Four people were charged this week with illegally receiving a total of more than $23,000 in unemployment benefits, authorities said.
Charged in separate cases were Michael Squillari, 47, of 10 Queens Drive; Frank J. Montgomery, 41, of 1614 Foster Ave; Nadine C. Johnson, 47, of 313 Front St.; and Michelle Crowley, 46, of 3 Deerfield Place, Scotia.
Each was charged with third-degree grand larceny, first-degree offering a false instrument for filing and first-degree falsifying business records, all felonies.
The four are accused of telling the state Department of Labor they were still out of work when they in fact had jobs. Montgomery actually worked in a succession of three jobs from November 2010 to June 2011 while telling the state he was unemployed, Schenectady County prosecutor Katie McCutcheon said.
At one of the jobs, Montgomery allegedly worked full-time and was paid more than $650 per week. In the other jobs, he allegedly earned $12.50 or $7.40 per hour working four or more days a week.
Squillari is accused of illegally receiving a total of $8,100 in unemployment benefits from April to August 2011. He allegedly did so by filing false information with the state so he could continue to receive benefits, according to papers filed in court.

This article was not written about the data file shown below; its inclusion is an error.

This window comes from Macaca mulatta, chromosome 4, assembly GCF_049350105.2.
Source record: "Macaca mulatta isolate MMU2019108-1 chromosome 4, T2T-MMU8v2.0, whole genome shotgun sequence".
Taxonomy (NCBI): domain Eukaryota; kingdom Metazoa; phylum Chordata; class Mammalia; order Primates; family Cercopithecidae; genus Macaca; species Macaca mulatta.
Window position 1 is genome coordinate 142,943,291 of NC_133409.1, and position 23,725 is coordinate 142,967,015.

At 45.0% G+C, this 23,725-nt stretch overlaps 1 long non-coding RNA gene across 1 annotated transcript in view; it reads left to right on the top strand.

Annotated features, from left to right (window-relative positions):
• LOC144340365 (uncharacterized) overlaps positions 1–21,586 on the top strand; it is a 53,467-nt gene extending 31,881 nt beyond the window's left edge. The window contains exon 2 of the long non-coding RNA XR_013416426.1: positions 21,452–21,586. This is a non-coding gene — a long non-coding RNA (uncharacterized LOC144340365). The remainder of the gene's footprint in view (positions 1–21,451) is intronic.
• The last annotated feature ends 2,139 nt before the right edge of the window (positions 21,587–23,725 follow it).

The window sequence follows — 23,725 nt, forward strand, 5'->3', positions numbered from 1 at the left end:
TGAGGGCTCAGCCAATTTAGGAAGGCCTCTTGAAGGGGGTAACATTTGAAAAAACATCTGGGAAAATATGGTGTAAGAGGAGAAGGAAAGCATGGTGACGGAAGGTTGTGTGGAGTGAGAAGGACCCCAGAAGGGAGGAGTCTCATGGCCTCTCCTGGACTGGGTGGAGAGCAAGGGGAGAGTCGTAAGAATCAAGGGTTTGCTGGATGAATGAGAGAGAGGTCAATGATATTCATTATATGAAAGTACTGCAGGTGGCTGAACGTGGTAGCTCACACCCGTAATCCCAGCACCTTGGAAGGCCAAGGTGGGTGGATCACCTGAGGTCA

Squillari is accused of working as a driver five days per week, earning $13 per hour, and not telling the state, McCutcheon said.
Johnson is accused of illegally taking $5,265 in unemployment benefits from March to August 2011 by filing false information with the state, according to papers.
She is accused of working as a certified nurse’s assistant, making more than $13 per hour, with more sporadic hours, McCutcheon said. She also allegedly failed to tell the state she was working.
Crowley is accused of illegally taking $4,776 in benefits from October 2012 to March 2013.
She worked as a data entry clerk, making between $11 and $13 per hour, while reporting she wasn’t working at all, McCutcheon said.
Jobless people can receive up to $405 per week in unemployment benefits, depending on their salary at their last job, McCutcheon said, but they must certify their work status each week.